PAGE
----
FRANKFURT (Reuters) - Germany’s markets regulator said on Tuesday it had filed a complaint alleging market manipulation in the shares of Wirecard, a payments company whose shares slumped after a Jan. 30 report in the Financial Times alleged financial wrongdoing.
A spokeswoman for regulator Bafin said the complaint, filed to the Munich Prosecutor’s Office, concerned around a dozen people it suspects of market manipulation in a short-selling attack.
“We have filed a complaint to the Munich Prosecutor’s Office citing suspected market manipulation in the form of a short-selling attack on Wirecard AG,” Bafin said, adding it continued to investigate other potential market manipulation.
Bafin does not have the power to file charges in the case. The Munich prosecutor - which is already investigating FT reporter Dan McCrum - does. A spokeswoman for the Munich prosecutor confirmed receipt of the Bafin complaint but declined further comment.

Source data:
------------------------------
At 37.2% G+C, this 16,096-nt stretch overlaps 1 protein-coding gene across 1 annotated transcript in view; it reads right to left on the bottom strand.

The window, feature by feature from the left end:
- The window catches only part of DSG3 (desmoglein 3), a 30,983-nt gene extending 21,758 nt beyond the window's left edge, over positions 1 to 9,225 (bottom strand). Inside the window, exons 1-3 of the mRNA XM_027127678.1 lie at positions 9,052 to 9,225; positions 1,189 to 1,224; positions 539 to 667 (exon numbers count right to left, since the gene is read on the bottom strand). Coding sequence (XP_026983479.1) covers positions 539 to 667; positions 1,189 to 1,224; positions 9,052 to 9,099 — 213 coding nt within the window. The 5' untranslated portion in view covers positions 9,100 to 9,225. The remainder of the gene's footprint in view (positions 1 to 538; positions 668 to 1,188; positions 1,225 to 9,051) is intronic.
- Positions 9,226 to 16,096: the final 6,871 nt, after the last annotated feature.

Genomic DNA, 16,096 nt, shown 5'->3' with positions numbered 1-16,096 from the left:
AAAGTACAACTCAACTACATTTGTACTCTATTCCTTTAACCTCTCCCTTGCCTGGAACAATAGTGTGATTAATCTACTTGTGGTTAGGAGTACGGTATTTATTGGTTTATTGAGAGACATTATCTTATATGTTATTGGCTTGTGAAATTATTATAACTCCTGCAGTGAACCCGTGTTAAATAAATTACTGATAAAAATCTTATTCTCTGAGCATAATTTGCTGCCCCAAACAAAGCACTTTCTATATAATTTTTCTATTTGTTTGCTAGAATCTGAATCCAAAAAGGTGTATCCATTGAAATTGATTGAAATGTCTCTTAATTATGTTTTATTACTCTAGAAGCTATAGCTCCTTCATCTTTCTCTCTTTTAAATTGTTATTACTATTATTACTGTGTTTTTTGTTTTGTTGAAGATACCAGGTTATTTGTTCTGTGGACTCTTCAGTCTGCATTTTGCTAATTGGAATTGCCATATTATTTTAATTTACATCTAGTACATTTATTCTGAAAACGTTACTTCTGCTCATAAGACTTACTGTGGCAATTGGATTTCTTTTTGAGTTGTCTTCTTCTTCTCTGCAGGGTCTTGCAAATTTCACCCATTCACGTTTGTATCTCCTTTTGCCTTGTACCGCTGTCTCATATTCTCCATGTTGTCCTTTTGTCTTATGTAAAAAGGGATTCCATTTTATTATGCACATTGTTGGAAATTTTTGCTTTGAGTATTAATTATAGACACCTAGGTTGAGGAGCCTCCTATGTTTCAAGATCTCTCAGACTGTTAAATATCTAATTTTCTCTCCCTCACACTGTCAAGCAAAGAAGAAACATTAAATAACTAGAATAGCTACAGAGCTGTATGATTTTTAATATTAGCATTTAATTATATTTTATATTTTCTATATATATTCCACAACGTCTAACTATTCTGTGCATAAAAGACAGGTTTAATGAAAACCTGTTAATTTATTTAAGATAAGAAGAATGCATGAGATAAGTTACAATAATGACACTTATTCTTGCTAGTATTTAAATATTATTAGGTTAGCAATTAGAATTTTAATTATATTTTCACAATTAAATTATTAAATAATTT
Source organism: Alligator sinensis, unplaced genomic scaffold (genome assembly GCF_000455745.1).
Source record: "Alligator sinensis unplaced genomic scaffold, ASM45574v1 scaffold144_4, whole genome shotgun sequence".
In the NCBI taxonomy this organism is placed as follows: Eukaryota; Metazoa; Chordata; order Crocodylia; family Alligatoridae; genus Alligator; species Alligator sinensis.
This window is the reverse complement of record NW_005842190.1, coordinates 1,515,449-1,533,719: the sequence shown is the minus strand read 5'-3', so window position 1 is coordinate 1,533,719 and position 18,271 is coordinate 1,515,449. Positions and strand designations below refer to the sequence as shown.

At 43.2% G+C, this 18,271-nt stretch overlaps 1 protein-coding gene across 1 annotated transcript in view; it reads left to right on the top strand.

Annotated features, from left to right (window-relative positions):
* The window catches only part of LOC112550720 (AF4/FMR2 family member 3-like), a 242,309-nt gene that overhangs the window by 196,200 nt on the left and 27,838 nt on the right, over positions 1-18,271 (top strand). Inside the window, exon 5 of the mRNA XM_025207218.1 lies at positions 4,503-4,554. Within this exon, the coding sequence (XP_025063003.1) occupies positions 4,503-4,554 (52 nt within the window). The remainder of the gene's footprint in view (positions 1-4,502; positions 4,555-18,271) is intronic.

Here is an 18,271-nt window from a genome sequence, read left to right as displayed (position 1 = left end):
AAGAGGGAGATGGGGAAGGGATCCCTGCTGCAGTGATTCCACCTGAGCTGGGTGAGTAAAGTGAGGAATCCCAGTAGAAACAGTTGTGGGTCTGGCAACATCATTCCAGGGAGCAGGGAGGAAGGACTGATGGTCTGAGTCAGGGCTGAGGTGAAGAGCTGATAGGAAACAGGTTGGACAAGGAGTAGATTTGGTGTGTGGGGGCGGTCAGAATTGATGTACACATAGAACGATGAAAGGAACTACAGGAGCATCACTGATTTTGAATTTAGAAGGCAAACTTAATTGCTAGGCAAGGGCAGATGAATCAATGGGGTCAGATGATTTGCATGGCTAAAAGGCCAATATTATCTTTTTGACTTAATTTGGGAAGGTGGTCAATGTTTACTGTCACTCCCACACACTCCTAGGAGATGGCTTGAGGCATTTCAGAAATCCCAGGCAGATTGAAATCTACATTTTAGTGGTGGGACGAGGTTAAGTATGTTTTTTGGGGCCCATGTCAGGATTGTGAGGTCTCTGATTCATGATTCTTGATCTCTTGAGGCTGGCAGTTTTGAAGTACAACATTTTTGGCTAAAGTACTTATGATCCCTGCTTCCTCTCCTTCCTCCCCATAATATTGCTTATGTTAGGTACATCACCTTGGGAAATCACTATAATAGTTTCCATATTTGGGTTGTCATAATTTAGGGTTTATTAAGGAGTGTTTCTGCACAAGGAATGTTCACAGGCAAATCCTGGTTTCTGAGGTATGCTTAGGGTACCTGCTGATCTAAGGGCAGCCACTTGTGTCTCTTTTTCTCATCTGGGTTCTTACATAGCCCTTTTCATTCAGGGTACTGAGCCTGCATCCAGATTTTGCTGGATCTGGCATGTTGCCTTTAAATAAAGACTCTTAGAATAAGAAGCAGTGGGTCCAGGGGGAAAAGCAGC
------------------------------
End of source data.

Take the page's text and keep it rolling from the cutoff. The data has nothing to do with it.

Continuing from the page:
A series of reports run by the FT, citing a whistleblower’s claims of fraud and creative accounting at its Singapore office, wiped $10 billion (£7.7 billion) off Wirecard’s market value and triggered a police investigation in the Asian state.
Wirecard has denied wrongdoing, however, saying a probe conducted by Singapore law firm Rajah & Tann found no material evidence of wrongdoing by its head-office staff. It has sued the newspaper.
The online edition of news weekly Der Spiegel, which first reported the news, cited Bafin sources saying the suspicion of market manipulation did not relate to whether the FT’s reporting was truthful or not.
Instead, its concerns centred on whether so-called short sellers - speculators who seek to profit from share-price declines - were tipped off about the FT’s reporting ahead of publication.
In the wake of the market turmoil, Bafin slapped a two-month ban on short sales in Wirecard that is due to expire on Thursday. It was not immediately clear whether the ban will be extended.
The FT, which has stood by its reporting, did not respond to a request for comment.
Reporting by Hans Seidenstuecker; Writing by Douglas Busvine; Editing by Michelle Martin